Physician Relocation: What to Know Before Making a Move
December 2, 2021
Cover letters are not a thing of the past. Find out what to include to increase your chances of getting that all-important call back.
January 6, 2022
In today’s digital job-search world, you may ask: Do physicians need a cover letter?
While not an expectation by every recruiter or employer, a well-crafted physician cover letter can set you apart from the crowd.
“Cover letters add a lot of polish,” says Gail Donovan, senior provider recruiter with Provider Solutions & Development (PS&D).
Gail has read hundreds of cover letters in her more than 15 years as a physician recruiter. While there’s no set formula, she says there are things physicians can do to stand out. Here, Gail shares suggestions for what to include in each section of a cover letter (view full sample here).
The first section of your cover letter is a chance to introduce yourself and share a bit about your goals. The opening section, Gail says, should be inviting and may include a statement about your personal goals.
Gail says she’s less concerned about looks, so long as it’s clean and in an easy-to-read font. She also pays little attention to how the letter is addressed — “Dear hiring manager” works just as well as something more personalized.
Instead, Gail says, she’s looking for hints to suggest you’ve researched the organization you’re applying to, why you’re attracted to this particular opportunity, and if you have any connections to the area that will make it easier to transition to a new role and employer.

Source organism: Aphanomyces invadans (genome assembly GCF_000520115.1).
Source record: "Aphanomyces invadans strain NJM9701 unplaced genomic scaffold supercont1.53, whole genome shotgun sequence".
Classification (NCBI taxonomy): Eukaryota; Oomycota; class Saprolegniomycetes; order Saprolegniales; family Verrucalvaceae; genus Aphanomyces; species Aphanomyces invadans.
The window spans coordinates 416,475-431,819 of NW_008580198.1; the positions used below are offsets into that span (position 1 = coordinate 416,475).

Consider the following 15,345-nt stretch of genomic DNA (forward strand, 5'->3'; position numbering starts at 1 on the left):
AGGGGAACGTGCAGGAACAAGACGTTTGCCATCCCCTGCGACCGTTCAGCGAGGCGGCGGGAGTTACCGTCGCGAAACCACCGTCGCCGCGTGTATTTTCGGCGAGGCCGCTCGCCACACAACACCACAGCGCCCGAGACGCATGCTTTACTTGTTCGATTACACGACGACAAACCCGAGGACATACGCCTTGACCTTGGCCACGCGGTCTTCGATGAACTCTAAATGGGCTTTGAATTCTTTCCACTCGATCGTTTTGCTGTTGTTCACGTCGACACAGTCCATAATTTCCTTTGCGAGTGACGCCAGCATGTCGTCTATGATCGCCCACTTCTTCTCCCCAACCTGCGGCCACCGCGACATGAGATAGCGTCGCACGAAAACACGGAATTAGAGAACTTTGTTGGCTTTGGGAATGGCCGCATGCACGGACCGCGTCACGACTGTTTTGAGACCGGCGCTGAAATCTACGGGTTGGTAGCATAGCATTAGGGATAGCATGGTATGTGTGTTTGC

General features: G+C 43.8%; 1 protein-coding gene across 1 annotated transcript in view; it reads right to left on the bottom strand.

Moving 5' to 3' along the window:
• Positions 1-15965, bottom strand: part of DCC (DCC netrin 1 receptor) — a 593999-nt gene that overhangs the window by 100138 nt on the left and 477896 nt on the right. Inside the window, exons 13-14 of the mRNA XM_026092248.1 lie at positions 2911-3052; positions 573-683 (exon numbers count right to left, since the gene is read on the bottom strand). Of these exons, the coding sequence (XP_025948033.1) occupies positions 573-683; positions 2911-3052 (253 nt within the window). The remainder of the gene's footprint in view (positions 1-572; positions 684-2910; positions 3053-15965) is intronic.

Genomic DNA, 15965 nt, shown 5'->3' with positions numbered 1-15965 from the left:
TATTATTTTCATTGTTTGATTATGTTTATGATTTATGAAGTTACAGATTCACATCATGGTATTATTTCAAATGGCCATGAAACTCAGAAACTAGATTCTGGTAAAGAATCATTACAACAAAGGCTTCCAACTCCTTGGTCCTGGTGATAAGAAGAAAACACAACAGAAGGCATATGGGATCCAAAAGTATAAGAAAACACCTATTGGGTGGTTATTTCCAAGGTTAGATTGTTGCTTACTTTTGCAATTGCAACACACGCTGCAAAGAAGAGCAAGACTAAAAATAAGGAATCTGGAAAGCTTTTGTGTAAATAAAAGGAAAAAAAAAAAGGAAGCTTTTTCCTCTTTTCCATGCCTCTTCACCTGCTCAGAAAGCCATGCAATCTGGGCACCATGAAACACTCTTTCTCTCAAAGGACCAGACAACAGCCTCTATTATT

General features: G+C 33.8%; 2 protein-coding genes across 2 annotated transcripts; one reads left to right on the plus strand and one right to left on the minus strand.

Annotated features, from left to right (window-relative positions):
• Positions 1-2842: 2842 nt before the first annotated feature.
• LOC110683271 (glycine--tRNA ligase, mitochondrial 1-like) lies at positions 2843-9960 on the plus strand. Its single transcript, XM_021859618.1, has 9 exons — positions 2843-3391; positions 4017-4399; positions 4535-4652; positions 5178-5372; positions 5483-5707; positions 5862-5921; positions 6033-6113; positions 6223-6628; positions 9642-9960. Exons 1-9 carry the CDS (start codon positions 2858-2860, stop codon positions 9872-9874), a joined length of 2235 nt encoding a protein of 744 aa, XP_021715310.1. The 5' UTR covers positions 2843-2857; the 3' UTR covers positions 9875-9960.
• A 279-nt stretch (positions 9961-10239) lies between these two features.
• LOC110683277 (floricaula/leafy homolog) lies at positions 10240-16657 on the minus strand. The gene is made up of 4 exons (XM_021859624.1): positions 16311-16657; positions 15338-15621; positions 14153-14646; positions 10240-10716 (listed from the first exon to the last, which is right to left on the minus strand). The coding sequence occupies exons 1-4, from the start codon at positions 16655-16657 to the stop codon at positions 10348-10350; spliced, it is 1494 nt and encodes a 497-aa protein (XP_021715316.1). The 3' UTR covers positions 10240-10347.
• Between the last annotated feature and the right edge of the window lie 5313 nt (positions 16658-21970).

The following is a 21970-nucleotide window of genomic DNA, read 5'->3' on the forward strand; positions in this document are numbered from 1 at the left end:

In the sample below, a physician applicant is clear about the job they are applying for, and they are upfront about how they want to show up and be seen by others.
“I like when candidates use adjectives — in this case excellence, evidence-based and compassionate — that align well with the organization to which they are applying,” Gail says.
Also in this sample, the applicant provides information about why they will be a good long-term fit for the role. And Gail approves.
"It’s important to talk about your ‘why’ and connect that with the specific role and organization where you are applying. These details will reassure the hiring manager that you’re interested in putting down roots,” she says. “You can reinforce this by saying why you’re drawn to that city or state by mentioning time you’ve spent there or hobbies you could easily cultivate in that specific location.”
Dear Hiring Manager (or Hiring Manager’s first name if you know it),
My name is Jill Doe, and I am a fellowship-trained Infectious Diseases faculty physician in Chicago. I am writing to express my interest in joining Swedish Medical Group as an Infectious Diseases physician.
This job feels like the perfect fit for me, with your robust programs in both HIV and AIDS management, and your specialization in treating patients compromised by cancer and organ transplant. This is exactly the type of work I would like to be doing, as I have always felt a calling to serve marginalized patients living with chronic diseases, particularly HIV infection. My professional passion is to provide excellent, evidence-based and compassionate patient care, and I strive to be a kind, reliable and positive member of a collaborative healthcare team.
In addition, my family and I have spent time in and love the Pacific Northwest, and we hope to make the area our permanent home. Living in the Seattle area would be ideal for us, as we love boating and water sports of all kinds.
The middle section of your cover letter is a chance to highlight your interests, skills and achievements — without re-hashing your full CV.
How you promote yourself might look different based on the position to which you are applying and could even look different at different stages of your career.